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Copyright © Humbi Song

Objects with a Mind of their Own

︎Human-Computer Interaction
︎Experiments in Embodied Computation
︎Design Fiction

Essay during Master’s program, 2019

Humans have a natural tendency to bestow emotional associations and human agency on everyday objects. The development and advancement in smart object technology has introduced a new class of objects around us that can sense the world and communicate with each other – and they are getting better at it. With this inevitable trend, the relationships we cultivate with our objects will inevitably have to change.

Today, smart objects around us sense the world around them and have begun to communicate with each other. As Internet of things (IoT) technology advances, objects will become more robust in their senses, expressed emotions, and perceived agency. This trajectory toward a future populated by objects that are seemingly “alive” (and therefore dominated by a new type of relationship between humans and these “alive” objects) is becoming apparently inevitable for three reasons.

1.        Tendency of Projected Anthropomorphism
First, humans have a natural tendency to bestow objects with emotional associations or human characteristics. In fiction, dreams, religions, and even philosophical treatises, we have mused on numerous scenarios where humans interact with objects as if they were also humans. On one end of the spectrum is the story of Pygmalion, where a sculptor falls in love with his statue and brings it to life. The object is quite literally made human. On the other end are more subtle situations such as the following: “When a poet rubs a piece of furniture… when he puts a little fragrant wax on his table with the woolen cloth that lends warmth to everything it touches, he creates a new object; he increases the object’s human dignity; he registers this object officially as a member of the human household” [1]. Here, the human tenderly bestows poetic qualities upon an object, which is not quite alive but certainly not inert. Even in our daily life, we embrace anthropomorphic language (take for example the idioms such as “if these walls could talk” or “a watched pot never boils”) to speak about the objects around us, and this attests to a common human longing to engage with the object world.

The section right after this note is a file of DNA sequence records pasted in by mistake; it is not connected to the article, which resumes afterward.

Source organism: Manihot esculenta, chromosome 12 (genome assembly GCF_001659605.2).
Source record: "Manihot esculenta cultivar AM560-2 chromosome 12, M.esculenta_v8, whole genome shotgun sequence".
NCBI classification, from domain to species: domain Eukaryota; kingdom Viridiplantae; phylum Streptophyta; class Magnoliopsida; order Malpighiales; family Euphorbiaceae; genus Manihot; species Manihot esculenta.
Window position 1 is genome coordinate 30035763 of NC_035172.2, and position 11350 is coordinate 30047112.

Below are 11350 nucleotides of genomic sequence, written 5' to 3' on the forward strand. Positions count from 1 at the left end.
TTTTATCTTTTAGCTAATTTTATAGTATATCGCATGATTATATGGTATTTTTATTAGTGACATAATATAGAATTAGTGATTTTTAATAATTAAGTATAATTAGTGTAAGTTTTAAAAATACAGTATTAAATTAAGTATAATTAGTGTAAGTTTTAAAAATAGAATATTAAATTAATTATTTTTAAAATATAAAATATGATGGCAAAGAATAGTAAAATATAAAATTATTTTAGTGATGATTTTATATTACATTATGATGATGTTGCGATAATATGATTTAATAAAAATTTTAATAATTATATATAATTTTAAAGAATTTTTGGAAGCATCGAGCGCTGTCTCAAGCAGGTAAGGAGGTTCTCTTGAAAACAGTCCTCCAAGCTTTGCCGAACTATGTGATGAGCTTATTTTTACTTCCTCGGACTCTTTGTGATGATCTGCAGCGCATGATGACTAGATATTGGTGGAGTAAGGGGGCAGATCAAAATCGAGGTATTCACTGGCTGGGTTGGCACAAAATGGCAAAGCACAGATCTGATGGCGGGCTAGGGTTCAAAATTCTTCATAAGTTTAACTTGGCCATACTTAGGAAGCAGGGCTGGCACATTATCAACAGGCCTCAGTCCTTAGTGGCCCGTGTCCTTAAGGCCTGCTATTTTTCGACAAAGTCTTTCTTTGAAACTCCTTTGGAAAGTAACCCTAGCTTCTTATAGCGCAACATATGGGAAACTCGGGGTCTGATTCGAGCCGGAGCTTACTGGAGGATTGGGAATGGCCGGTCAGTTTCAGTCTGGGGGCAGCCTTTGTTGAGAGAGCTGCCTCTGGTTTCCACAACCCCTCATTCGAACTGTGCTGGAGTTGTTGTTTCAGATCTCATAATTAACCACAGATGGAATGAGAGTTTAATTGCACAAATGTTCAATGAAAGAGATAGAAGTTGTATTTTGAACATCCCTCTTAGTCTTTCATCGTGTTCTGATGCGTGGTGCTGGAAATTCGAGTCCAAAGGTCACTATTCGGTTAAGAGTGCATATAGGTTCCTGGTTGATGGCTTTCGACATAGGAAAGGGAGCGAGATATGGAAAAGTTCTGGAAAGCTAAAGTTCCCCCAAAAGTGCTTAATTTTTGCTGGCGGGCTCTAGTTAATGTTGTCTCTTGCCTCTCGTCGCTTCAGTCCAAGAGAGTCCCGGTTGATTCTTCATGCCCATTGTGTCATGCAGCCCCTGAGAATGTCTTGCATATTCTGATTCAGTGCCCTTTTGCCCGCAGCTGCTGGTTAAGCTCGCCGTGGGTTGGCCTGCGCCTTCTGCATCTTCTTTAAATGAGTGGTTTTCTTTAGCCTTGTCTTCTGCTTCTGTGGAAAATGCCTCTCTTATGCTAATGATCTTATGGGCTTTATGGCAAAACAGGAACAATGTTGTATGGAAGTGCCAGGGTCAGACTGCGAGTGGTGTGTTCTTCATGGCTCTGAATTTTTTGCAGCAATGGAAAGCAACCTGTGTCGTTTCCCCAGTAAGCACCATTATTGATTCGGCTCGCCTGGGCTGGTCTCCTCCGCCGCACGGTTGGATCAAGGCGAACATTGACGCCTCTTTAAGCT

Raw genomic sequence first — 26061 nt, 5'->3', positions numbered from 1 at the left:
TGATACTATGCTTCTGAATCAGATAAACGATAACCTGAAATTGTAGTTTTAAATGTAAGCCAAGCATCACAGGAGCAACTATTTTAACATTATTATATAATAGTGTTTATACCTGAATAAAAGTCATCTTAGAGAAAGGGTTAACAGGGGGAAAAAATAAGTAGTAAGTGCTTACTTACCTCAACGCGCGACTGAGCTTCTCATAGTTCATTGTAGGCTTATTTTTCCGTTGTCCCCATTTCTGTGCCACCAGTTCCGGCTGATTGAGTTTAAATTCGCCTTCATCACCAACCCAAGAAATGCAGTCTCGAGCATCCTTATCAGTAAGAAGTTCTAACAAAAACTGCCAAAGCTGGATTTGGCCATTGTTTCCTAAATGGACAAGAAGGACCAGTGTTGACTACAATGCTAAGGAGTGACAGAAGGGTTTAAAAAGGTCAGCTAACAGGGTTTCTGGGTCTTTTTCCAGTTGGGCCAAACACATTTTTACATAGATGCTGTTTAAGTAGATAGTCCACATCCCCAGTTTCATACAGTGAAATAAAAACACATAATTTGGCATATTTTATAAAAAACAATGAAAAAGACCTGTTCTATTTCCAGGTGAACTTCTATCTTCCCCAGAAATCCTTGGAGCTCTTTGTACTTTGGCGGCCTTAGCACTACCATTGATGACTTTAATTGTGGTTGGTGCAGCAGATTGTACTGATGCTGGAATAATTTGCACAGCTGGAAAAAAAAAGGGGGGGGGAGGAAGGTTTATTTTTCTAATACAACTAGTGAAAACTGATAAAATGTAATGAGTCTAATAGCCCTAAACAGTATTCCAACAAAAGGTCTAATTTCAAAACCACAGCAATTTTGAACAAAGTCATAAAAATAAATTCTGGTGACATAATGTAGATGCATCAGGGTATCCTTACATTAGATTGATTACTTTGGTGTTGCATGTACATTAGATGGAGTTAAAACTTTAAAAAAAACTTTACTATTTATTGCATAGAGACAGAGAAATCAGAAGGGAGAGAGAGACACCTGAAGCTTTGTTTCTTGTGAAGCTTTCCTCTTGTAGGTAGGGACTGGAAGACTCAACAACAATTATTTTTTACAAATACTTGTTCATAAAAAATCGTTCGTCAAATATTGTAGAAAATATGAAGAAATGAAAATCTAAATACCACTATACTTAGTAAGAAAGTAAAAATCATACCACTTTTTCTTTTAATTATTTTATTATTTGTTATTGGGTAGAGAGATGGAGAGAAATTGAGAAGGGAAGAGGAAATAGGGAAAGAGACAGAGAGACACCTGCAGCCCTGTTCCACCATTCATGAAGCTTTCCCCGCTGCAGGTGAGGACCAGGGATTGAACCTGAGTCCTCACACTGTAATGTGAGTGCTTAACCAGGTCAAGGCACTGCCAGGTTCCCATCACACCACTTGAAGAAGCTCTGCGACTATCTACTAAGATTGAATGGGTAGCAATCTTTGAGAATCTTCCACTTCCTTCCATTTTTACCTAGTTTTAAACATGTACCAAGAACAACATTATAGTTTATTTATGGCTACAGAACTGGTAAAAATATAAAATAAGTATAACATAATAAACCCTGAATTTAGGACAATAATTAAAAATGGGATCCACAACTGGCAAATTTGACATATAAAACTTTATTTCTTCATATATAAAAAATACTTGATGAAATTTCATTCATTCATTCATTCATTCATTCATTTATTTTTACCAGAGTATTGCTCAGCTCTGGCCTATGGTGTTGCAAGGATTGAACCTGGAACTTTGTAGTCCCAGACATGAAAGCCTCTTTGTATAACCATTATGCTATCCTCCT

2.        Proliferation of “Smart” Objects
Second, the development of IoT has introduced a new class of objects into our everyday lives. The way these objects sense the world around them and communicate with us is changing the way we interact with them. In these objects, we expect a degree of autonomy and enchantment [2], in that they are responsive to human desire immediately or without being specifically prompted, and they cause action at a distance in a manner reminiscent of magic. In the actor-network theory framework, which posits that all actors in a network, “both human and non-human… are treated in the same manner and seen as capable of enacting change,” [3] we could state that objects have become more explicitly part of a social network of interpersonal interactions. The number of connected IoT devices is projected to grow from the 2018 figure of 7 billion by as much as 17% every year in the next five years [4]. As the things proliferate and the internet of them become more developed, we will more frequently find ourselves in active negotiation with these “smart” objects.

3.       Objects with a Mind of Their Own

Third, objects that humans have programmed are already surprising us with unexpected behavior that are seemingly emergent. One such incident involves the Crew Interactive MObile CompanioN, nicknamed CIMON, which is the artificial intelligence robot on the International Space Station [5]. Built by Airbus, CIMON has a video-screen face and a digital voice. It was activated in 2018 and hit the news [6] for seeming to throw a tantrum at the German astronaut Alexander Gerst. In a widely circulated video, Gerst attempts to get CIMON to stop playing a song, but CIMON outright ignores the command, getting offended that Gerst was not equally enjoying the song. “Be nice, please,” the robot says gingerly. Gerst retorts, “I am nice! “He’s accusing me of not being nice!... He's a bit sensitive today” [7]. Gerst cannot help but respond emotionally to CIMON, becoming flustered even while knowing that his conversation partner is non-human.